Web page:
Restaurants have closed because too many staff have tested positive for Covid. The normally ubiquitous food delivery men smashing through traffic on their scooters have all but disappeared due to infections. Pharmacies were emptied of cold remedies and supermarkets were running out of essentials: disinfectant solution, antibacterial wipes, beer.
Less than a week after the Chinese government lifted its strict “zero-Covid” restrictions, Beijing looks like a city in the throes of a lockdown – this time self-imposed by residents. Sidewalks and pedestrian zones are barren, once busy traffic arteries are deserted. Residents huddle indoors and hoard medicines as a wave of Covid sweeps the Chinese capital.
“No one dares to come out now,” said Yue Jiajun, a Beijing restaurant owner who initially partied when customers were allowed to dine inside last week, only to later learn the surge in infections was keeping them out.
“Even for takeout, I don’t have any customers,” said Mr. Yue, who admitted there probably weren’t enough delivery drivers for his orders anyway.
Across the city, residents were gripped by the sinking realization that a virus that most of the world had already experienced was spreading freely and rapidly for the first time three years after it first appeared. Weibo, China’s popular social media service, was awash with people across the country sharing news of their infections and their personal experiences with Covid.
“Fifty to 60 percent of my relatives and friends have tested positive,” one person wrote on Weibo, a social media site.
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Liu Qiangdong, the executive director of e-commerce website JD.com, and Wang Shi, a real estate tycoon, shared their experiences of recovering from Covid on Weibo. A virus-stricken Zhang Lan, the founder of a popular restaurant chain, South Beauty Group, rallied the energy to sell vitamin supplements and sausage as possible cures on a livestream.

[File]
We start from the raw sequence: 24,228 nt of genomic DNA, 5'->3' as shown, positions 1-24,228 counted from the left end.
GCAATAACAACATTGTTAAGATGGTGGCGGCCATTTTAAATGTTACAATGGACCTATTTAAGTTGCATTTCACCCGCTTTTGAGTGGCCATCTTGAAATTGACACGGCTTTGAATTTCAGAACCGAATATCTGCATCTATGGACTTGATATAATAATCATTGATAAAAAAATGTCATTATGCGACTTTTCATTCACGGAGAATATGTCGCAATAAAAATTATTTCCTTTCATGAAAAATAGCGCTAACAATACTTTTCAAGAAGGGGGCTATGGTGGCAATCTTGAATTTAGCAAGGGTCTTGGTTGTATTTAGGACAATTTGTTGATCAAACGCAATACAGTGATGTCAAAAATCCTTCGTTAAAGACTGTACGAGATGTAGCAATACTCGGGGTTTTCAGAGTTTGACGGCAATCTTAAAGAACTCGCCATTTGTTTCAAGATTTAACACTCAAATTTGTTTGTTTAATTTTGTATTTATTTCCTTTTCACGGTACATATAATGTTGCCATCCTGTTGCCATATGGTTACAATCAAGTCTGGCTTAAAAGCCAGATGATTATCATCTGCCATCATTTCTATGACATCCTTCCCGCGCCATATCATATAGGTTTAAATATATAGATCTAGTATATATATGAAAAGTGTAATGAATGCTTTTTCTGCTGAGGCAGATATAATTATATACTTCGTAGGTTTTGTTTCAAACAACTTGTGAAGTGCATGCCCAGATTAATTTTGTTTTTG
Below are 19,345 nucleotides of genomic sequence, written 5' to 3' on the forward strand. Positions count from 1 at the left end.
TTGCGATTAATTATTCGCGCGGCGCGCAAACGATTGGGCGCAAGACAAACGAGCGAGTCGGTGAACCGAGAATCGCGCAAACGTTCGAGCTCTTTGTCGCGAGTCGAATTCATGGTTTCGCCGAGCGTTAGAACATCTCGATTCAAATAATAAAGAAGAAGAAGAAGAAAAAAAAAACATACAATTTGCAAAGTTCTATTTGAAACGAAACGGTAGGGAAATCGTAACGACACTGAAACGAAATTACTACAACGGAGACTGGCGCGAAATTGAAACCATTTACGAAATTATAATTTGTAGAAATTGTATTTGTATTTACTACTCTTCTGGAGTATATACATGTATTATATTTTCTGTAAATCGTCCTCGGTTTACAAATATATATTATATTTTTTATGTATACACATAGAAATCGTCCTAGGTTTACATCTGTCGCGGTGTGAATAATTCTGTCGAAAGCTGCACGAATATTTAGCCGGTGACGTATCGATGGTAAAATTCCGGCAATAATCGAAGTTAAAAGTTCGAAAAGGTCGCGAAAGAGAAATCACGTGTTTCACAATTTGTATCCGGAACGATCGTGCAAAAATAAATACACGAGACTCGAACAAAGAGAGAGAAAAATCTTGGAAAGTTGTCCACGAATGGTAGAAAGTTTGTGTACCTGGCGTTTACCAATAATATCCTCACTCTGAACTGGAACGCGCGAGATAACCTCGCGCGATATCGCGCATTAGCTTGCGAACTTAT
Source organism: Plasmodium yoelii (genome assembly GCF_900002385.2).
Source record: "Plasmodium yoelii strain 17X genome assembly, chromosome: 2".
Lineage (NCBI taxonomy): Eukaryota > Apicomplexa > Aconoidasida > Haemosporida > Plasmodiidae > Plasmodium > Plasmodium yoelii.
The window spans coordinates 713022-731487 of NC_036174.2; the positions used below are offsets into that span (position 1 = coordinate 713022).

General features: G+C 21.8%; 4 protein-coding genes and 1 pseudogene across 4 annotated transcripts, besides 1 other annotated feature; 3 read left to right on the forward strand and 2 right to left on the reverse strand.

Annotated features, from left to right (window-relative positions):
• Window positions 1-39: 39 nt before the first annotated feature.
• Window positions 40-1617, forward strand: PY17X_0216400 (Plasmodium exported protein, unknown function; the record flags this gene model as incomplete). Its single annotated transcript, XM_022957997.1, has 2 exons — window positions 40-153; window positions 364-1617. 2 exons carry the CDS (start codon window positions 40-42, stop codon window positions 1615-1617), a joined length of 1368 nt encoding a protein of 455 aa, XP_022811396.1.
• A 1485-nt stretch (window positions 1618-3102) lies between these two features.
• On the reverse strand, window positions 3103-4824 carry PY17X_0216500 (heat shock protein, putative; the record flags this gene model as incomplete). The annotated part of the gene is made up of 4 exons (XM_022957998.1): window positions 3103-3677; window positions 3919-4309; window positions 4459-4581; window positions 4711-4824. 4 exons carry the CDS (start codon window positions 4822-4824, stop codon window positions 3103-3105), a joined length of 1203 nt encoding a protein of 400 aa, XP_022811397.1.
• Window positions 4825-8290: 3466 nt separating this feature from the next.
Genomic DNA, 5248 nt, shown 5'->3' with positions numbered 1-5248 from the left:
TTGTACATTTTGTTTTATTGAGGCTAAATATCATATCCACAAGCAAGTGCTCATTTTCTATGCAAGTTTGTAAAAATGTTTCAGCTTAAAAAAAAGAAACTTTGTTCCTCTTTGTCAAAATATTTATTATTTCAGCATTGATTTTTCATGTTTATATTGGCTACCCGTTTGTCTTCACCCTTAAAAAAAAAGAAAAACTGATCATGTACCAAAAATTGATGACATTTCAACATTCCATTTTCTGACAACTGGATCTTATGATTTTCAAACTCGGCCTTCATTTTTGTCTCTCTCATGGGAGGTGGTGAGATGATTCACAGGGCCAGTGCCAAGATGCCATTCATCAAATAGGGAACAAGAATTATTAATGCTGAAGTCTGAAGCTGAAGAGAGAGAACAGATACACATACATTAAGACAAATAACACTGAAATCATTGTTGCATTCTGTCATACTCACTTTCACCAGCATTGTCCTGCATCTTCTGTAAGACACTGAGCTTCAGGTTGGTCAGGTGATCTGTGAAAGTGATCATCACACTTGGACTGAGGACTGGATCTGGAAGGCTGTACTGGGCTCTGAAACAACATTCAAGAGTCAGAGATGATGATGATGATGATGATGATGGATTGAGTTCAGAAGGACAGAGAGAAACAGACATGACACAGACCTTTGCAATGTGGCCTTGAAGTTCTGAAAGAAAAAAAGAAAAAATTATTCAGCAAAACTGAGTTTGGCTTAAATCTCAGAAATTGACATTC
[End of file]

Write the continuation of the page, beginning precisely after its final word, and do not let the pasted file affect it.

“I’m here to encourage you,” Ms. Zhang told viewers. “Adjust your mentality, drink lots of water. You’ll be fine.”
Medicines are hard to find, either in hospital clinics or in pharmacies. Many local residents complain that the city should have done more to anticipate the Covid outbreak and stockpile medicines in advance.
“The most pressing problem is the shortage of medicines,” said a 25-year-old Beijing resident, who gave only his family name, Wang, given the political sensitivity of the issue.
Mr. Wang said that on Saturday morning he developed a fever of 100 degrees Fahrenheit and a sore throat and felt dizzy. He tested positive for coronavirus on a rapid antigen test at home and went to a fever clinic at a hospital.
“I don’t know if I’m doing it right at home, so I came to the hospital to find out if there were any precautions,” Mr Wang said, adding that he had tried ibuprofen, a pain reliever, and another to get popular herbal remedy called Lianhua Qingwen, which has been the subject of price gouging.
The doctor instead prescribed loxoprofen, another pain reliever, and ganmao qingre granules, a less sought-after herbal remedy. “Many high-demand drugs are currently unavailable, and I don’t know if other prescribed drugs can have the same effect,” Mr Wang said.
Vincent Chen said he asked friends outside Beijing to send him fever medication after he couldn’t find any at his local pharmacies or online. He had to splurge on an express delivery service because the regular services were either too busy or understaffed.
“Couriers are paralyzed,” said Mr Chen, 35.